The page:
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Rite to right


I'd argue that the writing was on the wall when marriage was legally defined and moved away from being a religious rite to being a secular right.

That being said, I agree with Mrs. Bookworm.

The idea of what is "permissible" is flawed.

Mala in se means bad in and of itself. Something is mala in se if and only if it threatens or results in measurable damage to life, liberty, and property. Murder, violent attacks, rape, kidnapping, and theft are included. The key concept here is "measurable damage.”
Mala prohibita means bad because it is prohibited. Something is mala prohibita if and only if the state has forbidden it. I would add regulation as well. Driving without a license or insurance, unusual sex, public nudity, profanity, recreational drug use, opening a small business without the "proper" permit, all these are included. The key concept here is "forbidden." Mala prohibita means that the government will impose morality and ethics by force.

It's no secret that I believe most of the problems in American society are because of too much government and
mala prohibita laws.”

Not true. Marriage was originally a religious rite that was recognized on a secular level.

When marriage was legally defined, it was to keep undesirables from marrying. Historically, it's been used to prevent marriage between those with different faiths. In the U.S., the law was also used to prevent interracial marriages.

Just another example of why giving religion the force of law isn't a good idea.

The concept of marriage (although certainly not the word) predated the separation of secular law from religious law. Prior to that, marriage was recognized as spiritual manifestation of the temporal and the temporal manifestation of the spiritual. Sacred marriages between the king and the priestess to insure fertility were common practice.

As far as we know, the U.S. Constitution was the first time that people recognized government authority didn't derive from the Divine but the will of the people. Without that, it would have been impossible to separate any kind of marriage from it's religious aspects.

Handfasting was (and is) just another marriage rite. Most invoke the Divine. Ceremonies originated as religious rites.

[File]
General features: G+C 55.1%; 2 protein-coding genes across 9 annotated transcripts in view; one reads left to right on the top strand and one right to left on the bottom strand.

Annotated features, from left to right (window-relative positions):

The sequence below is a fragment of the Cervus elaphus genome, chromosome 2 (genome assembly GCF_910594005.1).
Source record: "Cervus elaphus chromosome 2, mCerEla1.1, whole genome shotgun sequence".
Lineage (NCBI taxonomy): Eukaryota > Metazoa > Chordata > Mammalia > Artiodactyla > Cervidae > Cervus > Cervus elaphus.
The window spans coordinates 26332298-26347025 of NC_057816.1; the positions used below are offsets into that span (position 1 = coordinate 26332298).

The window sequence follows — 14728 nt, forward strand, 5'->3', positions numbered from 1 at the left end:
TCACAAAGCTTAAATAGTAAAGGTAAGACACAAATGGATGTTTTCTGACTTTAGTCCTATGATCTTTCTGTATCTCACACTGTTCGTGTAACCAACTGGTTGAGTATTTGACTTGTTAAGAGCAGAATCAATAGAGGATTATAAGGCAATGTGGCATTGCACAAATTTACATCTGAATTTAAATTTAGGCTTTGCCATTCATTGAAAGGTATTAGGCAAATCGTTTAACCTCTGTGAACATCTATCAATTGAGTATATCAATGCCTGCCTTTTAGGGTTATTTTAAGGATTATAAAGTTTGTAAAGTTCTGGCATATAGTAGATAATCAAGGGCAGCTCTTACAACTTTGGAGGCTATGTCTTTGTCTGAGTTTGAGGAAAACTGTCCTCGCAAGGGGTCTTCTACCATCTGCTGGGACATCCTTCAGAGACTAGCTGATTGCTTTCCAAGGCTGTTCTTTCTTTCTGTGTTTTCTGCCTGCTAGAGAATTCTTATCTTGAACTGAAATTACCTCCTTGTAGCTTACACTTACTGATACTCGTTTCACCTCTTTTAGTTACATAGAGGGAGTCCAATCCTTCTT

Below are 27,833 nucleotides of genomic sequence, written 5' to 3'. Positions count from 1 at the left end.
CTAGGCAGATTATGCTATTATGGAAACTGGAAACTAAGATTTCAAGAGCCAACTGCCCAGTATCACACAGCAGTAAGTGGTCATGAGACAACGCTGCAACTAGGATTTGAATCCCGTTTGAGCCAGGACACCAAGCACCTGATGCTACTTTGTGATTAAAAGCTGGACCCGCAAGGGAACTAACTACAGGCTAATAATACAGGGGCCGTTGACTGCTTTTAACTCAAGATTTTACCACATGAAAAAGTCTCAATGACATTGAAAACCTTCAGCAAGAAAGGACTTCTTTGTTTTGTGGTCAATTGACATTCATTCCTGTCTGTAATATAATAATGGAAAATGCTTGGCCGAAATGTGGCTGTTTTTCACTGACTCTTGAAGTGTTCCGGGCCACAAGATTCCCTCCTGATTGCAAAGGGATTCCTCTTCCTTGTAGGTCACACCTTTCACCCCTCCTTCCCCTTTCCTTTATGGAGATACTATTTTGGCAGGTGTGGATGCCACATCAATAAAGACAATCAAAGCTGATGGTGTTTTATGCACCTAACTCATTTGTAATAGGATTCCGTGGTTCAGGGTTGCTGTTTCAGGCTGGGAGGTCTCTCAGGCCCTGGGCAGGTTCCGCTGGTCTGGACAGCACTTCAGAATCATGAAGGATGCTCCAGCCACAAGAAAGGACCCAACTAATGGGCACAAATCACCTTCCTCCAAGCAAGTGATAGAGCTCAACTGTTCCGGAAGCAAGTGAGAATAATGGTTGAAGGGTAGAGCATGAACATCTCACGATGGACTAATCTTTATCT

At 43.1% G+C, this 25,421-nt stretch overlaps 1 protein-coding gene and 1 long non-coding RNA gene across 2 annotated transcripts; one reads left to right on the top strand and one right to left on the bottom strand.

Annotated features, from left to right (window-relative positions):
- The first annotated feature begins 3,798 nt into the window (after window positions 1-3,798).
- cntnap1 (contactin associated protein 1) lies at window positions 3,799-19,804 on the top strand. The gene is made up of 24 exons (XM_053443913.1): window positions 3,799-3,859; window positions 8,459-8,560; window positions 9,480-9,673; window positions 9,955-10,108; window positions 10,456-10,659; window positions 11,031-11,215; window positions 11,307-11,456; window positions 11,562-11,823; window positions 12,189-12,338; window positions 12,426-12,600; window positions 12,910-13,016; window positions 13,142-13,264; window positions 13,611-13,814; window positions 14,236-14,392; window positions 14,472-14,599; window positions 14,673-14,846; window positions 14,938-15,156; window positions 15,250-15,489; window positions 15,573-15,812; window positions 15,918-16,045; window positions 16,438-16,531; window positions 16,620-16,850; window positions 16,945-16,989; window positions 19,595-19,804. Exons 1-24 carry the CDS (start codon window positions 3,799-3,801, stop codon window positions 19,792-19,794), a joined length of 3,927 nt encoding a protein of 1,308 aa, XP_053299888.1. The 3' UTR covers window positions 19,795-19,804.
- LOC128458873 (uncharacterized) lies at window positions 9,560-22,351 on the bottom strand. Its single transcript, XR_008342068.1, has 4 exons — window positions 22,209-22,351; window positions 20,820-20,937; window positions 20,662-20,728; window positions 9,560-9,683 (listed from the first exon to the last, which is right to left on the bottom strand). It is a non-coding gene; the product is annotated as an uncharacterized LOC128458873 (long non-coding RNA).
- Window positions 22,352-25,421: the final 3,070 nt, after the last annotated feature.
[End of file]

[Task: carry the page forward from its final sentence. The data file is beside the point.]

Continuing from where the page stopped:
Common law is the set of customs and precedents that comes mainly from previous judgements. Much of English common law was derived from Biblical principles and existing customs. Prior to the 20th Century, common law was fairly established and didn't change often.

As far as only between a man and a woman throughout history, well, no. Emperor Nero married males at least three times, one time as a bride. There are examples in Mesopotamia and China. John Boswell made some interesting (and unsubstantiated) claims about the early Orthodox Church. There are examples of same sex marriages among some Native American cultures, although technically those were special cases involving a third gender role.

Gods, you quote me and you still can't get it right.

I said that marriage was originally a religious rite. It was. Mating, living together, raising a family, that's different. Marriage rites join together the couple, the secular and spiritual, and humans and the Divine.

That's why it is called a rite.

"I'd argue that the writing was on the wall when marriage was legally defined and moved away from being a religious rite to being a secular right." That was the first thing I said on this thread about that topic.

"Marriage was originally a religious rite that was recognized on a secular level." That followed the "Not true," that you quoted.

I make the original typo or misspelling. I'm insomniac and sometimes I am more tired than I should be while typing. But I choose my words and phrases with care.

All of them.

Old Testament? That's the only source you're willing to consider?

"…but monogamous pairings are deeply biological." Nope.